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UMD x Influencer Panel!

This Tuesday, the AMA held an influencer panel pop-up event hosted by entrepreneur Taija Thomas. Taija created her own company, Zoe Elle Co, and partners with companies in the sustainable beauty & fashion industry in order to create social media and marketing campaigns.

Taija also brought with her four influencers: Casey Dworkin, founder of Sylven, a sustainable, luxury footwear company; Zena Salum, a fashion designer and content creator; Courtney Folk, founder of Renewal Logistics; and Mac Conwell, influencer and founder of RareBreed Ventures.

AMA members talk with Taija Thomas and four other panelists via Zoom!

So what does it mean to be an influencer? Courtney, who comes from a background in business, said that being an influencer meant “using your network to help other people,” while also leveraging this network to find sales opportunities. Casey agreed; she said that using influencers is a great way to grow a consumer base. Both women emphasized the steadily growing impact of influencers in marketing; the influencer market was only worth $1.7 billion in 2016 but is expected to be more than $13 billion this year!

Mac offered a different perspective. He works as a venture capitalist and uses his position as founder of RareBreeds to invest in startups and underrepresented entrepreneurs. “If you’ve ever watched Shark Tank, I’m one of the sharks,” Mac said, referring to his role as founder. More than simply swaying a consumer base, being an influencer means that “you have a voice” - a voice that can also be used to amplify social causes. Mac mentioned that sometimes using your voice comes with a risk and cited activist Colin Kaepernick as an example who ultimately gave up a career to support the Black Lives Matter movement.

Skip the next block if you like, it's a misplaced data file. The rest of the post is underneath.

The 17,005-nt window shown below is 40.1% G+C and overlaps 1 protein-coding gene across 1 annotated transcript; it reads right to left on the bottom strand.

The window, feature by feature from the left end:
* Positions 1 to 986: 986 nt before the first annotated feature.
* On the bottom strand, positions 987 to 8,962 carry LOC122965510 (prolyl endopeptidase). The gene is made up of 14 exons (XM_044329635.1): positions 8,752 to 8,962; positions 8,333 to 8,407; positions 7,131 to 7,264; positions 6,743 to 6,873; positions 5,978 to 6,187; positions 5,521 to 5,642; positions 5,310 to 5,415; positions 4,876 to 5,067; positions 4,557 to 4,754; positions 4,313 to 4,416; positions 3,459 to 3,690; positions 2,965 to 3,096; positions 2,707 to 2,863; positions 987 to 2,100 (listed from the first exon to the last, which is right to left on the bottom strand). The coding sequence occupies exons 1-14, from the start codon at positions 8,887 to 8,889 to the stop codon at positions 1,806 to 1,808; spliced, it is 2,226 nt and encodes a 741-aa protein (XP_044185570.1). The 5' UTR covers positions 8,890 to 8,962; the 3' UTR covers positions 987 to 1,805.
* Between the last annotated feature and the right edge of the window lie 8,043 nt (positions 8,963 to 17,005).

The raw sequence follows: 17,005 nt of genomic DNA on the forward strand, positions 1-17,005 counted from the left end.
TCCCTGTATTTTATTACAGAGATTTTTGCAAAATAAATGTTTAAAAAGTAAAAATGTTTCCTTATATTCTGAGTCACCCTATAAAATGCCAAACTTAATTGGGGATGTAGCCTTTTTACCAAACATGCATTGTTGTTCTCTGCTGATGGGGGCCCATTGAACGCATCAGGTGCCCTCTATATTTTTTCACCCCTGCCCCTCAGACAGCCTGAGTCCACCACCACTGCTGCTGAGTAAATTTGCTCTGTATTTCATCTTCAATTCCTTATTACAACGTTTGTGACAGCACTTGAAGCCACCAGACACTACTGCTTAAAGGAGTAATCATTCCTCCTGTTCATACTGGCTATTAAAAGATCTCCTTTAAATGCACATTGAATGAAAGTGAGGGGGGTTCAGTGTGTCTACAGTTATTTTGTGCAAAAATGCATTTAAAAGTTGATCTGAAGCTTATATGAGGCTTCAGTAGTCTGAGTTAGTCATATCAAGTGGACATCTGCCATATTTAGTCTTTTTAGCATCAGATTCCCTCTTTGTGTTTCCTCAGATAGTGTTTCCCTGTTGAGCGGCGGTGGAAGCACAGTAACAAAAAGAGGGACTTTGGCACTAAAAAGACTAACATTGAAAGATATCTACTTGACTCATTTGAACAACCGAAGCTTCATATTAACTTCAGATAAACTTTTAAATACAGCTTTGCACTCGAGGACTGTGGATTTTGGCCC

How does one become an influencer, and what lessons can we apply to our lives as students? Especially for entrepreneurs and people freshly out of college, it means a lot of cold emails and reaching out on social media and LinkedIn. Mac said that as a new entrepreneur, he didn’t have a lot of people to connect with professionally; to rectify this, he would find professionals on LinkedIn and guess their email address, essentially emailing people until he found an address that didn’t bounce back. He also offered a tip to students: when connecting with other professionals, use long subject lines that speak directly to them so that they’re opening every email with a purpose.

A final word of advice from influencers to students? If you speak out, “do it as loud and proud as humanly possible,” and be authentic to yourself.

Are you interested in learning more about our influencers? Find more information below!

By Jacqueline Zito


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